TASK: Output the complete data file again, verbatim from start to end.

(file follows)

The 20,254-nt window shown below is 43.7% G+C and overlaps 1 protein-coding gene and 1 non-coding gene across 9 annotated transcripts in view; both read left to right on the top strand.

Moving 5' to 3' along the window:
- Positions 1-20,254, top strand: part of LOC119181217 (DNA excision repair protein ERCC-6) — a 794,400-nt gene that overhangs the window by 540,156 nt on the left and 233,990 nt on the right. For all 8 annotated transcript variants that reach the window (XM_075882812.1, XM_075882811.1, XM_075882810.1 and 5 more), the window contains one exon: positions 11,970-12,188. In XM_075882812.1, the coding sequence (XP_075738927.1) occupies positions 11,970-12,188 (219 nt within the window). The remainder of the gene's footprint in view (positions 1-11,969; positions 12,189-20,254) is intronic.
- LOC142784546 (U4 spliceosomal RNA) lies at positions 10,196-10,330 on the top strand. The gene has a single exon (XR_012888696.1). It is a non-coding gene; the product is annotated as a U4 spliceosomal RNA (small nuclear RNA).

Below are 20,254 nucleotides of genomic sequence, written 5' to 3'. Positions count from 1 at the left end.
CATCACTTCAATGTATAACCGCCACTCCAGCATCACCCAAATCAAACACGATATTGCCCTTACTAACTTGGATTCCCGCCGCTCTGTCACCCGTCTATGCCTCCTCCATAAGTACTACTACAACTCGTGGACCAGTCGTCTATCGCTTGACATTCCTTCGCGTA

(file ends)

The 20,254-nt window shown below is 43.7% G+C and overlaps 1 protein-coding gene and 1 non-coding gene across 9 annotated transcripts in view; both read left to right on the top strand.

Moving 5' to 3' along the window:
- Positions 1-20,254, top strand: part of LOC119181217 (DNA excision repair protein ERCC-6) — a 794,400-nt gene that overhangs the window by 540,156 nt on the left and 233,990 nt on the right. For all 8 annotated transcript variants that reach the window (XM_075882812.1, XM_075882811.1, XM_075882810.1 and 5 more), the window contains one exon: positions 11,970-12,188. In XM_075882812.1, the coding sequence (XP_075738927.1) occupies positions 11,970-12,188 (219 nt within the window). The remainder of the gene's footprint in view (positions 1-11,969; positions 12,189-20,254) is intronic.
- LOC142784546 (U4 spliceosomal RNA) lies at positions 10,196-10,330 on the top strand. The gene has a single exon (XR_012888696.1). It is a non-coding gene; the product is annotated as a U4 spliceosomal RNA (small nuclear RNA).

Below are 20,254 nucleotides of genomic sequence, written 5' to 3'. Positions count from 1 at the left end.
CATCACTTCAATGTATAACCGCCACTCCAGCATCACCCAAATCAAACACGATATTGCCCTTACTAACTTGGATTCCCGCCGCTCTGTCACCCGTCTATGCCTCCTCCATAAGTACTACTACAACTCGTGGACCAGTCGTCTATCGCTTGACATTCCTTCGCGTA